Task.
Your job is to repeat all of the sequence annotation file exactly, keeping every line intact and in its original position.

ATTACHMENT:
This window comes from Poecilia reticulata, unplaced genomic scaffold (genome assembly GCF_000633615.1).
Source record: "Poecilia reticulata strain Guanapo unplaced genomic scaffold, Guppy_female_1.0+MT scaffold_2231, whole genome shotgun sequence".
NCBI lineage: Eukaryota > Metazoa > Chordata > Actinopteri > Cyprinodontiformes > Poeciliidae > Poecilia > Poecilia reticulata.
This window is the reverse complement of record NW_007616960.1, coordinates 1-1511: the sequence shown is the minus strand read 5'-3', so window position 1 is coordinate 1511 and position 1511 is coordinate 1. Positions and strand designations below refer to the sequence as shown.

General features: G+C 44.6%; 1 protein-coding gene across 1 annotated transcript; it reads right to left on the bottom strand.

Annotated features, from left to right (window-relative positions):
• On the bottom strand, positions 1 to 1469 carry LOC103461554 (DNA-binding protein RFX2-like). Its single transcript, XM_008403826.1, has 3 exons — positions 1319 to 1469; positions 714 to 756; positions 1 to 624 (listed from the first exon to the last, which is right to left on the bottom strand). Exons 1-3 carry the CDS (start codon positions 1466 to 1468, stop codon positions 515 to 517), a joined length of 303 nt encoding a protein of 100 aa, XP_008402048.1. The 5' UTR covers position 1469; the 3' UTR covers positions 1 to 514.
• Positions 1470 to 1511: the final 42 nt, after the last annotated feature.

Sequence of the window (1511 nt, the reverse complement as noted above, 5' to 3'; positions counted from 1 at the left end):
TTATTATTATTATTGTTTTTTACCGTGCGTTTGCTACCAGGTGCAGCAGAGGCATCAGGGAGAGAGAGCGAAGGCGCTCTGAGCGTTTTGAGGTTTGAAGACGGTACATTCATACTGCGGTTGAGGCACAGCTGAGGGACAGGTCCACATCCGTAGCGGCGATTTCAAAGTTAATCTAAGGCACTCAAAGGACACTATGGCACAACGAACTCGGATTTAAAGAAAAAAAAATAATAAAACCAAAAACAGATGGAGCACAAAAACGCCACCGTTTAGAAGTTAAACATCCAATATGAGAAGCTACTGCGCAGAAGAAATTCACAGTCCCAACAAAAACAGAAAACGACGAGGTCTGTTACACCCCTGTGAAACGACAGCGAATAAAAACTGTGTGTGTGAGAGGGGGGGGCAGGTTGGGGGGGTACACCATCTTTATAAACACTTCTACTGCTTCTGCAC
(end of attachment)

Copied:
This window comes from Poecilia reticulata, unplaced genomic scaffold (genome assembly GCF_000633615.1).
Source record: "Poecilia reticulata strain Guanapo unplaced genomic scaffold, Guppy_female_1.0+MT scaffold_2231, whole genome shotgun sequence".
NCBI lineage: Eukaryota > Metazoa > Chordata > Actinopteri > Cyprinodontiformes > Poeciliidae > Poecilia > Poecilia reticulata.
This window is the reverse complement of record NW_007616960.1, coordinates 1-1511: the sequence shown is the minus strand read 5'-3', so window position 1 is coordinate 1511 and position 1511 is coordinate 1. Positions and strand designations below refer to the sequence as shown.

General features: G+C 44.6%; 1 protein-coding gene across 1 annotated transcript; it reads right to left on the bottom strand.

Annotated features, from left to right (window-relative positions):
• On the bottom strand, positions 1 to 1469 carry LOC103461554 (DNA-binding protein RFX2-like). Its single transcript, XM_008403826.1, has 3 exons — positions 1319 to 1469; positions 714 to 756; positions 1 to 624 (listed from the first exon to the last, which is right to left on the bottom strand). Exons 1-3 carry the CDS (start codon positions 1466 to 1468, stop codon positions 515 to 517), a joined length of 303 nt encoding a protein of 100 aa, XP_008402048.1. The 5' UTR covers position 1469; the 3' UTR covers positions 1 to 514.
• Positions 1470 to 1511: the final 42 nt, after the last annotated feature.

Sequence of the window (1511 nt, the reverse complement as noted above, 5' to 3'; positions counted from 1 at the left end):
TTATTATTATTATTGTTTTTTACCGTGCGTTTGCTACCAGGTGCAGCAGAGGCATCAGGGAGAGAGAGCGAAGGCGCTCTGAGCGTTTTGAGGTTTGAAGACGGTACATTCATACTGCGGTTGAGGCACAGCTGAGGGACAGGTCCACATCCGTAGCGGCGATTTCAAAGTTAATCTAAGGCACTCAAAGGACACTATGGCACAACGAACTCGGATTTAAAGAAAAAAAAATAATAAAACCAAAAACAGATGGAGCACAAAAACGCCACCGTTTAGAAGTTAAACATCCAATATGAGAAGCTACTGCGCAGAAGAAATTCACAGTCCCAACAAAAACAGAAAACGACGAGGTCTGTTACACCCCTGTGAAACGACAGCGAATAAAAACTGTGTGTGTGAGAGGGGGGGGCAGGTTGGGGGGGTACACCATCTTTATAAACACTTCTACTGCTTCTGCAC